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Topics: Agile & DevOps

Developers who use Agile methodologies understand that software projects evolve over time. Plans change as team members develop a better understanding of how the product will work, and since that understanding is mainly achieved through the process of coding and creating, the project needs to be flexible enough to accommodate changes as they come.

This is especially true at larger companies, where teams are spread between offices and across continents. Digital strategist Paul Boag observes that when more players are involved, “the digital roadmap is in a constant state of flux, with new priorities constantly jumping to the front of the queue.”

To combat the confusion that can be created by sprawling, large-scale projects, Agile developers do everything in their power to cultivate collaboration on their teams. One of their most dependable tools is the user story: simple summaries of the functional elements of a software project that act as bookmarks for discussion.

As we’ve already discussed, user stories are helpful but limited. They only offer an outline of the customer need, not the details, because that’s all they are meant to do.

In their introduction to user stories for the Scrum Alliance, William Nazzaro and Charles Suscheck write, “Remember that the purpose of a user story is to encourage collaboration. A user story is a promise to have a future conversation; it is not meant to document every aspect of the work, as you might in a series of traditional requirements statements.”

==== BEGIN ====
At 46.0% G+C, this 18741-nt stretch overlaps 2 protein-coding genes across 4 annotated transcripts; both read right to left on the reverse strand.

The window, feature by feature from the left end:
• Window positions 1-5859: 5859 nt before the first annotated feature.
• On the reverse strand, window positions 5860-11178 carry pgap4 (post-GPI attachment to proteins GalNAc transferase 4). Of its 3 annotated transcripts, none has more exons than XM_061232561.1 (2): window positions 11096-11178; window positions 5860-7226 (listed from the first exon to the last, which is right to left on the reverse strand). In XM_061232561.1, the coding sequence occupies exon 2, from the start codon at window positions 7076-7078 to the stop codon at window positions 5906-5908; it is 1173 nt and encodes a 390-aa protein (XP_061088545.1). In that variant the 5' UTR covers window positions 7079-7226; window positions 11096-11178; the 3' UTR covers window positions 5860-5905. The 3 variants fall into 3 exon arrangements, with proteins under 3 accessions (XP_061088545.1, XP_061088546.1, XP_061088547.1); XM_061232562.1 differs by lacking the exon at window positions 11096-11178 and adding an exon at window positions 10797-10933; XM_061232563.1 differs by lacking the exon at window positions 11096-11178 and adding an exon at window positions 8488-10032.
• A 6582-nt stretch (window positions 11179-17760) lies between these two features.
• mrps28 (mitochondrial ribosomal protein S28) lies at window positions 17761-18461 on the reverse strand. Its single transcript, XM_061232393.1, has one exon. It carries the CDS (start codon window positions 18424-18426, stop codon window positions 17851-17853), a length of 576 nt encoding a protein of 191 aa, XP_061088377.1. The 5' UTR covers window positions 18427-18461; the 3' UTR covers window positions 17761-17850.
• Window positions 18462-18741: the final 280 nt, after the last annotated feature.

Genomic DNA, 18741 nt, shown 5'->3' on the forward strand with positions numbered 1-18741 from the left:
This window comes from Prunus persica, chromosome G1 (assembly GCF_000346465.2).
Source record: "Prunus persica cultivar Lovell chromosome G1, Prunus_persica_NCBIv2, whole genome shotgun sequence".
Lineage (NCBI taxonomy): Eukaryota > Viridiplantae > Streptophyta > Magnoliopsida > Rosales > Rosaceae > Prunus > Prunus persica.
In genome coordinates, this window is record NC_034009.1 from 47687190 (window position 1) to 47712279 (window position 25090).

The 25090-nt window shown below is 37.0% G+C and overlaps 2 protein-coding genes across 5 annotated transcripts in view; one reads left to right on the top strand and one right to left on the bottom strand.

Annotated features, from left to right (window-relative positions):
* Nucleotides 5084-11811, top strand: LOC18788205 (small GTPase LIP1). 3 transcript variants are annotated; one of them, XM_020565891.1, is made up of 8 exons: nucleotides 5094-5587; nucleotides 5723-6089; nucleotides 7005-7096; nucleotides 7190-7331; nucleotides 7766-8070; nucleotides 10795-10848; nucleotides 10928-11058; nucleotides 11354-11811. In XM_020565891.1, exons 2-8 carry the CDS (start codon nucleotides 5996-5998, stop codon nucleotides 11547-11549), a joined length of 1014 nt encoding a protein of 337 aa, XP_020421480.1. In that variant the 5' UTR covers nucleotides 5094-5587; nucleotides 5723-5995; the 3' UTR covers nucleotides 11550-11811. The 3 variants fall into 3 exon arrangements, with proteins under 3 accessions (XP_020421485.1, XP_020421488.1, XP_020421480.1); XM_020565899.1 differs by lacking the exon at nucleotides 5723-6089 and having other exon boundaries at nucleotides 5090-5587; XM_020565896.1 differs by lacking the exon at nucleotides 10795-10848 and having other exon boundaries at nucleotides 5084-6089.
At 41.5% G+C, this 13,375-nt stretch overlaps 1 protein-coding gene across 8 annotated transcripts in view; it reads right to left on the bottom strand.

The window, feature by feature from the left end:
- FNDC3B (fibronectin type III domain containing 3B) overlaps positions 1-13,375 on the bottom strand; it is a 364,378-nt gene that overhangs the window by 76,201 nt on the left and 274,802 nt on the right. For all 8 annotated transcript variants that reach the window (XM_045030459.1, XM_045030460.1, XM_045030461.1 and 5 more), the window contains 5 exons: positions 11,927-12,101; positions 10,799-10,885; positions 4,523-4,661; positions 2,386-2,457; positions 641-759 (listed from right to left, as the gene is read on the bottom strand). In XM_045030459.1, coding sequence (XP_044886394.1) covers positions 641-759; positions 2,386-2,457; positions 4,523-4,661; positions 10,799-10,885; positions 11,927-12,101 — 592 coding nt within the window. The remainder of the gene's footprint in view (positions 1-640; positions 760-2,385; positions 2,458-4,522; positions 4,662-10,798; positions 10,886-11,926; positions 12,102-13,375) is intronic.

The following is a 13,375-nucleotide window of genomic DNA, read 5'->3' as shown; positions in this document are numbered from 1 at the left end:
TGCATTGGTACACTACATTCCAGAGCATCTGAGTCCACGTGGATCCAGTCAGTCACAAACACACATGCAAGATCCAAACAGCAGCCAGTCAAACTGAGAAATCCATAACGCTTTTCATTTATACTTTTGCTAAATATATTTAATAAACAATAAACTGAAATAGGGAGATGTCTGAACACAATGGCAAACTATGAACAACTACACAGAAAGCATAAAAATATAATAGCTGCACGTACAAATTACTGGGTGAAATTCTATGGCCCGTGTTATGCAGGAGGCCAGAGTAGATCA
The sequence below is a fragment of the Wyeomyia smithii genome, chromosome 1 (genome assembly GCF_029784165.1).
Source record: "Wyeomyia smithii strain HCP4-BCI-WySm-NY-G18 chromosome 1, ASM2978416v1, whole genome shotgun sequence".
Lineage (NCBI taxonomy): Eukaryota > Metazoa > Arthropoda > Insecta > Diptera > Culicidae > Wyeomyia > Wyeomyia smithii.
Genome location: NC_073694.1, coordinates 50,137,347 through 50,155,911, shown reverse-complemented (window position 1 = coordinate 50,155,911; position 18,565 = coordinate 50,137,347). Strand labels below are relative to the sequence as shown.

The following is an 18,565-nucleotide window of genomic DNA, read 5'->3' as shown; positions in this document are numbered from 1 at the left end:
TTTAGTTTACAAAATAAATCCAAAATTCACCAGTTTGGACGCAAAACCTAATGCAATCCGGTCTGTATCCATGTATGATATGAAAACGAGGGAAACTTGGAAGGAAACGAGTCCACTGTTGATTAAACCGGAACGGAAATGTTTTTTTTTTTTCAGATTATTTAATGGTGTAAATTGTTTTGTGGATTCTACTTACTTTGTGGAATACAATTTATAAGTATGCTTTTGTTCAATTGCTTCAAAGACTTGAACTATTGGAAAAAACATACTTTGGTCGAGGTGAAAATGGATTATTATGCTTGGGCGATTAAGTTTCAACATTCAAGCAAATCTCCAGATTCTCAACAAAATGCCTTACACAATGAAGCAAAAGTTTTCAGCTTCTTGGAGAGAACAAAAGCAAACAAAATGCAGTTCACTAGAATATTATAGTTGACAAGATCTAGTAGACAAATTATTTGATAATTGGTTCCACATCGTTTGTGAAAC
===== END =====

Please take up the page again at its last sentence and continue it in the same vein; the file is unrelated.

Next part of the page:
Traditionally, user stories are written on notecards, dubbed “story cards.” Story cards only work properly when they’re concise. If they contain too much information, they’re no longer useful for collaboration. Agile coach Jim Shore confirmed this point eloquently when he wrote about a phenomenon that he called “story card hell”:

“Story card hell is when you have 300 story cards and you have to keep track of them all. This doesn’t work. Story cards aren’t meant to capture all of the details of your product requirements. They’re only supposed to be a sentence or two. At most, a paragraph. When you have 300 cards, you lose the ability to understand what they mean.”

While developers and Scrum teams will sometimes find it useful to sketch their user stories on notecards, story cards clearly can’t support the entire burden of collaboration that’s required for a successful project. There are too many other tools that developers can use to support collaboration—from user profiles and other types of user research to good old requirements and objectives—rather than rely on one very limited device. User stories play an important role, but only within a broader collaborative framework.

The business writer Michael Labeouf once observed that “A satisfied customer is the best strategy of all.” On the surface, user stories are expressly designed with the customer in mind. But if good collaboration leads to efficient design and more reliable products, then developers need to give team members a simple way to include all the available resources in their conversations, not just story cards.

Traditionally, user stories supported face-to-face conversation between Scrum team members on smaller projects. But as Agile becomes prevalent at larger companies where co-location isn’t a reality, user stories have evolved to be part of a layered digital exchange, where high-level and low-level descriptions can be coordinated together.

User stories are a critical tool that developers need to support collaboration, but they belong on a continuum of information interchange that includes much else that wouldn’t fit on a story card. Developers need tools that further the whole conversation, not just part of it.

If you are interested in learning how Blueprint can help you with your user stories, please contact us today.

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